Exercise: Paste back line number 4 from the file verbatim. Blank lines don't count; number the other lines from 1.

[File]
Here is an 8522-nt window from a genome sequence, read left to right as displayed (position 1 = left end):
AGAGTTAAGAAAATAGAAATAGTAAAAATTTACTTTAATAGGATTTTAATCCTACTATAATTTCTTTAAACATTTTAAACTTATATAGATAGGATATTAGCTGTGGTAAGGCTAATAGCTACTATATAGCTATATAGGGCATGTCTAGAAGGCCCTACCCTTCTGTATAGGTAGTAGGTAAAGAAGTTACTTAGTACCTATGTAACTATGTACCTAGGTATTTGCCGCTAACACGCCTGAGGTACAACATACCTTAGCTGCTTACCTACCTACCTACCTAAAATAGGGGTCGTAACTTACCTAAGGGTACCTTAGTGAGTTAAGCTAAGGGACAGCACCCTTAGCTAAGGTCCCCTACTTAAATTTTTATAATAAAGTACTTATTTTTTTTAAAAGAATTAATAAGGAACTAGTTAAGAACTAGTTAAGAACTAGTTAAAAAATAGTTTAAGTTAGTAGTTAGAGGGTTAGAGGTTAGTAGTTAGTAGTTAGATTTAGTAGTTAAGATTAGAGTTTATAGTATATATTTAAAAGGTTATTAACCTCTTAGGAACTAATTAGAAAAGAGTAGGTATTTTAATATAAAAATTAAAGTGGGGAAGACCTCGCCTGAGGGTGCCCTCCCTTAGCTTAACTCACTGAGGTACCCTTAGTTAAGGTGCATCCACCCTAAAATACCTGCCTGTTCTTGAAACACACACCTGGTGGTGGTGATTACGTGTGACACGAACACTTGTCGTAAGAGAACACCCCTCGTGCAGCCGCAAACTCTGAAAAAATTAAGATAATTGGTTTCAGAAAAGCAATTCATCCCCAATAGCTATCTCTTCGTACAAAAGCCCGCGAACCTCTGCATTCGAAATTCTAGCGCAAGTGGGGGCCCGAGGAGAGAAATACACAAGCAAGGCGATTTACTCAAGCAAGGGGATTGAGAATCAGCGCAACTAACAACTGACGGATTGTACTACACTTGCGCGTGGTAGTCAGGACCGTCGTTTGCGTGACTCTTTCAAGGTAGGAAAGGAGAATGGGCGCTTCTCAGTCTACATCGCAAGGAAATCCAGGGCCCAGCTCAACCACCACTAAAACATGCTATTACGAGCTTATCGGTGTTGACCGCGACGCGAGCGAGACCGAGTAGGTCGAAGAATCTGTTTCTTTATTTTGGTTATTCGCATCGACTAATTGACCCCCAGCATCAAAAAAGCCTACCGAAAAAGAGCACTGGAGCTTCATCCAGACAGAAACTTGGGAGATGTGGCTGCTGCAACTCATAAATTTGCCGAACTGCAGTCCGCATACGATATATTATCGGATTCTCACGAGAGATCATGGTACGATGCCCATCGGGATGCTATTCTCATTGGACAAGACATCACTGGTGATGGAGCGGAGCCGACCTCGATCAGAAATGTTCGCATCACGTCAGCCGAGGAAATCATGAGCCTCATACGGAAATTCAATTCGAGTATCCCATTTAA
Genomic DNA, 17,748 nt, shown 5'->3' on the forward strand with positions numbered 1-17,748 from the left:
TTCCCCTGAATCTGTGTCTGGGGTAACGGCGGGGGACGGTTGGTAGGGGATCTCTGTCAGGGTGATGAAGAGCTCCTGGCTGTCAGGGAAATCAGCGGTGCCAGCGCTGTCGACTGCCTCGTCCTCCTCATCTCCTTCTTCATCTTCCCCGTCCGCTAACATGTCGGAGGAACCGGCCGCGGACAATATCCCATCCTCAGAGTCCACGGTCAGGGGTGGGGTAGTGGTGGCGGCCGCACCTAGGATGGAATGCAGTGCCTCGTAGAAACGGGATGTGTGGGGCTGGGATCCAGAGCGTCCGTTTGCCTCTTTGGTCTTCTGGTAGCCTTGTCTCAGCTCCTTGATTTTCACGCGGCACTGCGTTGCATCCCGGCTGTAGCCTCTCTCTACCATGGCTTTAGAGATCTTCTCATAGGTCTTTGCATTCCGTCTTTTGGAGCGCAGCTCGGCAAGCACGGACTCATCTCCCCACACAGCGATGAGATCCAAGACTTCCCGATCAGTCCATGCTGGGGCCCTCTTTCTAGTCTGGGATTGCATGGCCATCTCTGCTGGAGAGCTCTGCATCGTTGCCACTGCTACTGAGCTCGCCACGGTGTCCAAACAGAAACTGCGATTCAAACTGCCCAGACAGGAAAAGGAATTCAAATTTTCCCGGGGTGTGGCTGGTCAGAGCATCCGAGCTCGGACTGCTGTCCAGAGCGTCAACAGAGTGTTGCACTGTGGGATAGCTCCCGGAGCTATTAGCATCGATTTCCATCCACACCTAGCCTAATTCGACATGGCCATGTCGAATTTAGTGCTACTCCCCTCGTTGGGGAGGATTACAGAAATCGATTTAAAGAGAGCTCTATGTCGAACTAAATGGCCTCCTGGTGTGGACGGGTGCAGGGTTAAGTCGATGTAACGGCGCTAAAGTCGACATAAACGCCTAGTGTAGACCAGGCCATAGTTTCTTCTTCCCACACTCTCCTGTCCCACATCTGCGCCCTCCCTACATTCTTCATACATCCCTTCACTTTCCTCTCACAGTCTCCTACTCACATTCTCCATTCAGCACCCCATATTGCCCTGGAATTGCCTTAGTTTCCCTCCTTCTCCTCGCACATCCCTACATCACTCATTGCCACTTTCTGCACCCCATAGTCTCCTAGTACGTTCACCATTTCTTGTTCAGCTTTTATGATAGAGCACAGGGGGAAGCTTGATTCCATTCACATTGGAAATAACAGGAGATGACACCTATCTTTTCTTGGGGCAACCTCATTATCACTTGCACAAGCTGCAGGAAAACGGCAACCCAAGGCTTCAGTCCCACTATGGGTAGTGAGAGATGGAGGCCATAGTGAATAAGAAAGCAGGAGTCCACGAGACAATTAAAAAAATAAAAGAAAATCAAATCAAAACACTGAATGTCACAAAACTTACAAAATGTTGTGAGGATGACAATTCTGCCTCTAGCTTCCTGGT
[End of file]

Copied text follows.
TTCCCCTGAATCTGTGTCTGGGGTAACGGCGGGGGACGGTTGGTAGGGGATCTCTGTCAGGGTGATGAAGAGCTCCTGGCTGTCAGGGAAATCAGCGGTGCCAGCGCTGTCGACTGCCTCGTCCTCCTCATCTCCTTCTTCATCTTCCCCGTCCGCTAACATGTCGGAGGAACCGGCCGCGGACAATATCCCATCCTCAGAGTCCACGGTCAGGGGTGGGGTAGTGGTGGCGGCCGCACCTAGGATGGAATGCAGTGCCTCGTAGAAACGGGATGTGTGGGGCTGGGATCCAGAGCGTCCGTTTGCCTCTTTGGTCTTCTGGTAGCCTTGTCTCAGCTCCTTGATTTTCACGCGGCACTGCGTTGCATCCCGGCTGTAGCCTCTCTCTACCATGGCTTTAGAGATCTTCTCATAGGTCTTTGCATTCCGTCTTTTGGAGCGCAGCTCGGCAAGCACGGACTCATCTCCCCACACAGCGATGAGATCCAAGACTTCCCGATCAGTCCATGCTGGGGCCCTCTTTCTAGTCTGGGATTGCATGGCCATCTCTGCTGGAGAGCTCTGCATCGTTGCCACTGCTACTGAGCTCGCCACGGTGTCCAAACAGAAACTGCGATTCAAACTGCCCAGACAGGAAAAGGAATTCAAATTTTCCCGGGGTGTGGCTGGTCAGAGCATCCGAGCTCGGACTGCTGTCCAGAGCGTCAACAGAGTGTTGCACTGTGGGATAGCTCCCGGAGCTATTAGCATCGATTTCCATCCACACCTAGCCTAATTCGACATGGCCATGTCGAATTTAGTGCTACTCCCCTCGTTGGGGAGGATTACAGAAATCGATTTAAAGAGAGCTCTATGTCGAACTAAATGGCCTCCTGGTGTGGACGGGTGCAGGGTTAAGTCGATGTAACGGCGCTAAAGTCGACATAAACGCCTAGTGTAGACCAGGCCATAGTTTCTTCTTCCCACACTCTCCTGTCCCACATCTGCGCCCTCCCTACATTCTTCATACATCCCTTCACTTTCCTCTCACAGTCTCCTACTCACATTCTCCATTCAGCACCCCATATTGCCCTGGAATTGCCTTAGTTTCCCTCCTTCTCCTCGCACATCCCTACATCACTCATTGCCACTTTCTGCACCCCATAGTCTCCTAGTACGTTCACCATTTCTTGTTCAGCTTTTATGATAGAGCACAGGGGGAAGCTTGATTCCATTCACATTGGAAATAACAGGAGATGACACCTATCTTTTCTTGGGGCAACCTCATTATCACTTGCACAAGCTGCAGGAAAACGGCAACCCAAGGCTTCAGTCCCACTATGGGTAGTGAGAGATGGAGGCCATAGTGAATAAGAAAGCAGGAGTCCACGAGACAATTAAAAAAATAAAAGAAAATCAAATCAAAACACTGAATGTCACAAAACTTACAAAATGTTGTGAGGATGACAATTCTGCCTCTAGCTTCCTGGT